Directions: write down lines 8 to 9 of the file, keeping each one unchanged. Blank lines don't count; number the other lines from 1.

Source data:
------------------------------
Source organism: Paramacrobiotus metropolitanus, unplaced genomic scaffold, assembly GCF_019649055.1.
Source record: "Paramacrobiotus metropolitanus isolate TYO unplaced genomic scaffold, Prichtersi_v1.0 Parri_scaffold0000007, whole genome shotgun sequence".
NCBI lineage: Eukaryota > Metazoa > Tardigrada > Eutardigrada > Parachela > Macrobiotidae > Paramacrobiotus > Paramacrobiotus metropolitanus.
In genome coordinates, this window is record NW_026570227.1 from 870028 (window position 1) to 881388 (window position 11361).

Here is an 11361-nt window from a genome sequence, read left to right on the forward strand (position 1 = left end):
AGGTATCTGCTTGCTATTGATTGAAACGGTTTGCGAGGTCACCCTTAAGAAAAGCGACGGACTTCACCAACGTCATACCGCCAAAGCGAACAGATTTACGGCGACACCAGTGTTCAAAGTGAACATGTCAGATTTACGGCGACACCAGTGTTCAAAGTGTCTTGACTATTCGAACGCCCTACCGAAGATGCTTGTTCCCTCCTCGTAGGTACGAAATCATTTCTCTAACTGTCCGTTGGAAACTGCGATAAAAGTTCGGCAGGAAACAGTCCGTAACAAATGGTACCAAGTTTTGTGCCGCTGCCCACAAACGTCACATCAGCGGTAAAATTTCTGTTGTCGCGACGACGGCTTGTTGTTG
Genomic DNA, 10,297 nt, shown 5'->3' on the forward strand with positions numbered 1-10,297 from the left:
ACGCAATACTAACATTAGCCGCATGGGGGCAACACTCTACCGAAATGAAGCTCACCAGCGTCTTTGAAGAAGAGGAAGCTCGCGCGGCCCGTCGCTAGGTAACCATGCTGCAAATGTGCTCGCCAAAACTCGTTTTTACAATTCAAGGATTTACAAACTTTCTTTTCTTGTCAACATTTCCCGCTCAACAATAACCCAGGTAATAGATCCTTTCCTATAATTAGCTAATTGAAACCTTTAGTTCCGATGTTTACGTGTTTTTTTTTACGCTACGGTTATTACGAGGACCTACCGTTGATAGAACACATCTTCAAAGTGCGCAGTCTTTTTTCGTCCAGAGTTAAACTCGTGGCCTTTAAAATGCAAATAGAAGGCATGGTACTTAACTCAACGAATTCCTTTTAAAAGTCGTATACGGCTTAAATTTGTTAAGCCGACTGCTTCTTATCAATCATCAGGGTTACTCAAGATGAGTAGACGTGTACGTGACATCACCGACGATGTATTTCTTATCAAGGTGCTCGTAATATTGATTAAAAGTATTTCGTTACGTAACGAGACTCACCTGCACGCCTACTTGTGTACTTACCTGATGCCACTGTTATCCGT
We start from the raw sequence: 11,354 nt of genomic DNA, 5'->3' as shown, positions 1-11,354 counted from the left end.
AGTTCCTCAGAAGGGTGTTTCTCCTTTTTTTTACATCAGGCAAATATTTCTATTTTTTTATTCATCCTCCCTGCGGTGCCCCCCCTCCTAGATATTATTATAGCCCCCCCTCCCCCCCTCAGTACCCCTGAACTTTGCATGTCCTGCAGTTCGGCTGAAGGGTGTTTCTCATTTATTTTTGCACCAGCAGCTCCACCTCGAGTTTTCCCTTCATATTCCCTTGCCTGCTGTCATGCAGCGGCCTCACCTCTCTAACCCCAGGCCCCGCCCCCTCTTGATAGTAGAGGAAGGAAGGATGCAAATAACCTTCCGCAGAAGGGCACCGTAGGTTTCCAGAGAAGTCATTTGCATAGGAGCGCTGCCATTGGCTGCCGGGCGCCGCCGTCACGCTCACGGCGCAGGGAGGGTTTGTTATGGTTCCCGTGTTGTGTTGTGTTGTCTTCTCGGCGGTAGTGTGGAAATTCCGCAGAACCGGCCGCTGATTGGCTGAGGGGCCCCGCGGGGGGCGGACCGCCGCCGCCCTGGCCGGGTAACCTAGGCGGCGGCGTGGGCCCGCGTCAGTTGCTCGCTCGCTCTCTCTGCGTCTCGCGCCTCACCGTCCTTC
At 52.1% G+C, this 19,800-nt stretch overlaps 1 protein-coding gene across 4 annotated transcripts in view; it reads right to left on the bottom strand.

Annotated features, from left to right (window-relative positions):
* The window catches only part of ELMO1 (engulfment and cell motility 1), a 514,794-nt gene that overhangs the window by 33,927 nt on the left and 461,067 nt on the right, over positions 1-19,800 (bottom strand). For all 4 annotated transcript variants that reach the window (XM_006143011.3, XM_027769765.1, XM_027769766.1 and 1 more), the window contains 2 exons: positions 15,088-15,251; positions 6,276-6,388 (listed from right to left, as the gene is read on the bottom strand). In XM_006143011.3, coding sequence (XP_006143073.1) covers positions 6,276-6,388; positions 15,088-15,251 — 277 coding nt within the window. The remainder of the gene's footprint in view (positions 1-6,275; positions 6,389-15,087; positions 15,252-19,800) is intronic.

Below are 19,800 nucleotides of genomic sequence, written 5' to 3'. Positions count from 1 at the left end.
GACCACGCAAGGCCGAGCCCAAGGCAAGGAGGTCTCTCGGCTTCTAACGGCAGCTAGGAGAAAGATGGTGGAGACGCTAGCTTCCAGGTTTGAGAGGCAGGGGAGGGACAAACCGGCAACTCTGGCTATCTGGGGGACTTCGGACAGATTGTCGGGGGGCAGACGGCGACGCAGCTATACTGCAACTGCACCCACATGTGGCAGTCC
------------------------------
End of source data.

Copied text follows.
ACGCAATACTAACATTAGCCGCATGGGGGCAACACTCTACCGAAATGAAGCTCACCAGCGTCTTTGAAGAAGAGGAAGCTCGCGCGGCCCGTCGCTAGGTAACCATGCTGCAAATGTGCTCGCCAAAACTCGTTTTTACAATTCAAGGATTTACAAACTTTCTTTTCTTGTCAACATTTCCCGCTCAACAATAACCCAGGTAATAGATCCTTTCCTATAATTAGCTAATTGAAACCTTTAGTTCCGATGTTTACGTGTTTTTTTTTACGCTACGGTTATTACGAGGACCTACCGTTGATAGAACACATCTTCAAAGTGCGCAGTCTTTTTTCGTCCAGAGTTAAACTCGTGGCCTTTAAAATGCAAATAGAAGGCATGGTACTTAACTCAACGAATTCCTTTTAAAAGTCGTATACGGCTTAAATTTGTTAAGCCGACTGCTTCTTATCAATCATCAGGGTTACTCAAGATGAGTAGACGTGTACGTGACATCACCGACGATGTATTTCTTATCAAGGTGCTCGTAATATTGATTAAAAGTATTTCGTTACGTAACGAGACTCACCTGCACGCCTACTTGTGTACTTACCTGATGCCACTGTTATCCGT
We start from the raw sequence: 11,354 nt of genomic DNA, 5'->3' as shown, positions 1-11,354 counted from the left end.